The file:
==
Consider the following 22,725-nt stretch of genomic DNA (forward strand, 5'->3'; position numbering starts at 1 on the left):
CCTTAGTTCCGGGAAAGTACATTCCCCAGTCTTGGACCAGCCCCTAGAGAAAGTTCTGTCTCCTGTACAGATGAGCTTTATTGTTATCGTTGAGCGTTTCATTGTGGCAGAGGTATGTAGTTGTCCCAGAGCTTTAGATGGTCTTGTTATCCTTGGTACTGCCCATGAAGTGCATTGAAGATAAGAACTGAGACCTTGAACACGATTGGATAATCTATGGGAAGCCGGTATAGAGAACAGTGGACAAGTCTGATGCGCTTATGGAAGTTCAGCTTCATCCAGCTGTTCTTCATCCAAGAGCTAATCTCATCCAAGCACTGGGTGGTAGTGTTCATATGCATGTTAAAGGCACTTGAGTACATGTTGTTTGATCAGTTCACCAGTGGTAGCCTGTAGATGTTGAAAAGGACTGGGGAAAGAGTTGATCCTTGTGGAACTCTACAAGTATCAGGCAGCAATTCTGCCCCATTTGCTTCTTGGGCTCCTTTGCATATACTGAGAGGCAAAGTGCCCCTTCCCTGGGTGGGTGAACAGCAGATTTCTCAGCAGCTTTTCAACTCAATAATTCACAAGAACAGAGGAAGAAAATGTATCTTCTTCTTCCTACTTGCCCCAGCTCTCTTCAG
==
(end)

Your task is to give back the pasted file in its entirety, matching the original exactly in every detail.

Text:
Consider the following 22,725-nt stretch of genomic DNA (forward strand, 5'->3'; position numbering starts at 1 on the left):
CCTTAGTTCCGGGAAAGTACATTCCCCAGTCTTGGACCAGCCCCTAGAGAAAGTTCTGTCTCCTGTACAGATGAGCTTTATTGTTATCGTTGAGCGTTTCATTGTGGCAGAGGTATGTAGTTGTCCCAGAGCTTTAGATGGTCTTGTTATCCTTGGTACTGCCCATGAAGTGCATTGAAGATAAGAACTGAGACCTTGAACACGATTGGATAATCTATGGGAAGCCGGTATAGAGAACAGTGGACAAGTCTGATGCGCTTATGGAAGTTCAGCTTCATCCAGCTGTTCTTCATCCAAGAGCTAATCTCATCCAAGCACTGGGTGGTAGTGTTCATATGCATGTTAAAGGCACTTGAGTACATGTTGTTTGATCAGTTCACCAGTGGTAGCCTGTAGATGTTGAAAAGGACTGGGGAAAGAGTTGATCCTTGTGGAACTCTACAAGTATCAGGCAGCAATTCTGCCCCATTTGCTTCTTGGGCTCCTTTGCATATACTGAGAGGCAAAGTGCCCCTTCCCTGGGTGGGTGAACAGCAGATTTCTCAGCAGCTTTTCAACTCAATAATTCACAAGAACAGAGGAAGAAAATGTATCTTCTTCTTCCTACTTGCCCCAGCTCTCTTCAG